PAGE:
Artifact: Hear! Hear the pipes are calling!

The surprising history of the bagpipe

Nothing says “Scotland” like the great Highland bagpipe, that unwieldy contraption of air, tubing, and hide. You can imagine a grieving piper playing “Scotland the Brave” in 1305 as word spreads across the glens of the death of William Wallace, that patriot with the face of Mad Max. You can imagine it, but it’ll be fiction: In his forthcoming book Bagpipes, the historian and musician Hugh Cheape argues that the instrument didn’t exist until the early 19th century.

Rich Scottish expatriates created the Highland Society of London in 1788 to preserve “the martial spirits, language, dress, music and antiquities of the ancient Caledonians.” Preservation was the mother of invention: The society’s annual pageants, The Guardian reports, “helped create the ‘stage Highlander,’ a largely invented character who played bagpipes designed specially for these events. The mythology surrounding the great Highland pipes increased when allegedly authentic pipes linked to great events in Scottish history were given to national museums.”

It wasn’t the first time romantic nationalists would devise their own traditions. But that’s only part of the story. In the two centuries since then, Scots have embraced the instrument. The faux tradition became a real tradition, and the great Highland pipes are now as Scottish as Sean Connery in a kilt.

Note: The tartan kilt is a factitious tradition as well. But Connery, scholars report, has been a part of Scotland forever.

Credit:Jim LowneyCredit:Jim Lowney

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  • Guy Montag||

    I knew that a true torture device of that sophistication had to have been invented in modern times.

  • Sean Connery||

    All lies, damn ye, lies!

  • Guy Montag||

    Sean Connery,

    I believe you were asking for ear cotton from your battle buddy in "The Longest Day" to get relief from the horrible squaking of the pipes.

  • Rhywun||

    Someone ought to inform Wikipedia:

    In 1760, the first serious study of the Scottish Highland bagpipe and its music was attempted, in Joseph MacDonald's 'Compleat Theory'.

  • LarryA||

    I always heard that numerous societies through the ages invented somehing like the bagpipes.

    Only Scotland kept them.

  • Shocked||

    "Someone ought to inform Wikipedia:"

    [Citation needed]

    Wikipedia got something wrong!!!!

  • Guy Montag||

    Someone ought to inform Wikipedia

    Just to be edited, overwritten, deleted and banned from editing for providing information different from the groupthink?

  • ||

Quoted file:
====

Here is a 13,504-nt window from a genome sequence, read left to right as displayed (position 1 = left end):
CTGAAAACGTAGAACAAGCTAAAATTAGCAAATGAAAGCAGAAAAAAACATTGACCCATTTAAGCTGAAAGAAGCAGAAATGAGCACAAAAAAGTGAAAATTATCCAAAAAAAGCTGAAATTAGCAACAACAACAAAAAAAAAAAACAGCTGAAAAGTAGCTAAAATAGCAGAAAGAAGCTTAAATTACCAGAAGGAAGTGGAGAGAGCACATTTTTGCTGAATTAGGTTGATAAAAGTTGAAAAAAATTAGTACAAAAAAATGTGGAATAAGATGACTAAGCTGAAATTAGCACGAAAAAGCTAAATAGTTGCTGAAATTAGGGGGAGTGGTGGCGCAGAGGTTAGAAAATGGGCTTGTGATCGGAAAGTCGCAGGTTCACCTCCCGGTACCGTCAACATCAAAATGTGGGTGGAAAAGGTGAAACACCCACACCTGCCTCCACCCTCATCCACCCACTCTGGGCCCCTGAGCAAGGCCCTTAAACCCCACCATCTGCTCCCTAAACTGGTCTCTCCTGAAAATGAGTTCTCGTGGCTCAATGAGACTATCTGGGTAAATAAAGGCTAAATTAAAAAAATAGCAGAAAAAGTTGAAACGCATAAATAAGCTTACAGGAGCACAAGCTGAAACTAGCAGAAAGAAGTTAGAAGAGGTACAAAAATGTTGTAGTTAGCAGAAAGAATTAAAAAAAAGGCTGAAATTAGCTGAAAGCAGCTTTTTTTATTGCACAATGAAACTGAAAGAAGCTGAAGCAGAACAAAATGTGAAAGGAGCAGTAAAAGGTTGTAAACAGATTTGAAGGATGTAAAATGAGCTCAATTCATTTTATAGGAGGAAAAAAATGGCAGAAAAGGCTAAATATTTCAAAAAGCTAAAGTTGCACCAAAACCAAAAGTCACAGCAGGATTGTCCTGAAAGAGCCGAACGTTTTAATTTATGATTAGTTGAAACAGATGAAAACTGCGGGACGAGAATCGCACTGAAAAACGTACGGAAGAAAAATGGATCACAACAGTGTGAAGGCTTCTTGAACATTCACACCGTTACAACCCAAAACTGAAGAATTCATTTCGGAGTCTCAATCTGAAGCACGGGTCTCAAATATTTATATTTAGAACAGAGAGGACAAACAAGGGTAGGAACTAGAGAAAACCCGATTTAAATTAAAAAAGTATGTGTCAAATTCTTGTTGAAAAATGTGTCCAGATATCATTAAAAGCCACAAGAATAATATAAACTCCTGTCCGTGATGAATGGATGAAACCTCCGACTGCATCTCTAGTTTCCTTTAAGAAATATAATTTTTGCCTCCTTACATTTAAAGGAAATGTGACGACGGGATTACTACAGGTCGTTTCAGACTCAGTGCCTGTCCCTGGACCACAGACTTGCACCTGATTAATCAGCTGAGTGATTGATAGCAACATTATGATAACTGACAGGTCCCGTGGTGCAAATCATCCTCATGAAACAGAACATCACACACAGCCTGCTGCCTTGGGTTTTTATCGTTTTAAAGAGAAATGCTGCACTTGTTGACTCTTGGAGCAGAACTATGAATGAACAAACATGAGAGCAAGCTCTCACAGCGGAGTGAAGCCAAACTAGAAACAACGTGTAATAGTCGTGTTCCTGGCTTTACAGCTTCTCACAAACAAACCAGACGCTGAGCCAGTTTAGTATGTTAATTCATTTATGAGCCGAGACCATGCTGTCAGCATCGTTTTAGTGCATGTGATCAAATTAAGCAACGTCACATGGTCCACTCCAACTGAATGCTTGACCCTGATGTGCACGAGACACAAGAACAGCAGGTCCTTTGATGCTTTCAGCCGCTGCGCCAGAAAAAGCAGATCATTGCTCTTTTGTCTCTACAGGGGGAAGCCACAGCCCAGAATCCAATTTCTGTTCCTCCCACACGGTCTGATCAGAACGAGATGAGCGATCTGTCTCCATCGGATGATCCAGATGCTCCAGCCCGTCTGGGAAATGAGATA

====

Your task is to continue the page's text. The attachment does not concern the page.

Like a sack of crack addicted tom cats on 'ludes

  • YMNGH||

    "I knew that a true torture device of that sophistication had to have been invented in modern times."

    I like bagpipes. I'm not even Scottish but I like bagpipes (in the hands of people who actually knows how to play). Were Scottish Tablet candies invented by the same society? I LOVE those things - too much perhaps.

  • lunchstealer||

    So does this mean that Utilikilts aren't genuine Scottish dress?

  • Sean Connery||

    Guy Montag,

    That was acting.

    Free Scotland!

  • Guy Montag||

    So does this mean that Utilikilts aren't genuine Scottish dress?

    I thought those were skirts, not full dresses?

  • Episiarch||

    If it's not truly Scottish, it's crap.

  • Guy Montag||

    Sean Connery,

    Apparently you are not aware that I am the founder of "Italian-Americans for an Independant Scotland"

    Look for the bumper stickers on the vehicles of exceptionally aggressive drivers.

  • ||

    Ah, BrotherBen got to it first...The old joke about the call to the police about the ugly lady in a plaid skirt torturing a sack full of cats.

    Tough to go wrong with solid material.

  • Guy Montag||

    That was a joke?

  • Guy Montag||

    OT: Has the 'liberty mike' troll been revealed like the Neil troll yet?

  • ||

    GM, no that was a real comparison. From my 'shroomin days. I remember seeing the noise the cats were making. In technicolor HD.

  • George Harrison||

    "GM, no that was a real comparison. From my 'shroomin days. I remember seeing the noise the cats were making. In technicolor HD."

    Did you ever listen to Revolution 9 on Shrooms?

  • ||

    This is just complete sheep-dung. A primitive version of the pipes originated in the Middle East (e.g., the silver pipes of Ur!), were spread to most of Europe by the Roman Legions (check your art history text for The Peasant's Wedding - 16th C Holland) and are associated with Scotland and Ireland by courtesy of the water and mountains (no sissy Renaissance instruments got there) and through the gentle ministrations of the British Army (God bless 'em!). What else has this clown written? Diatribes on global warming? Acid rain? Transfats? Second-hand smoke? Sheesh....Albainh gu brath!

  • Guy Montag||

    GH,

    No, but I certainly do not mind a bit if anybody else does, as long as they are not using or occupying my property while engaged in this curious behavior.

  • Untermensch||

    umsapiper got it right. There are lots of kinds of bagpipes. The Scots themselves have a number of other sorts of bagpipes you don't see as often as the ones in Walker's photo.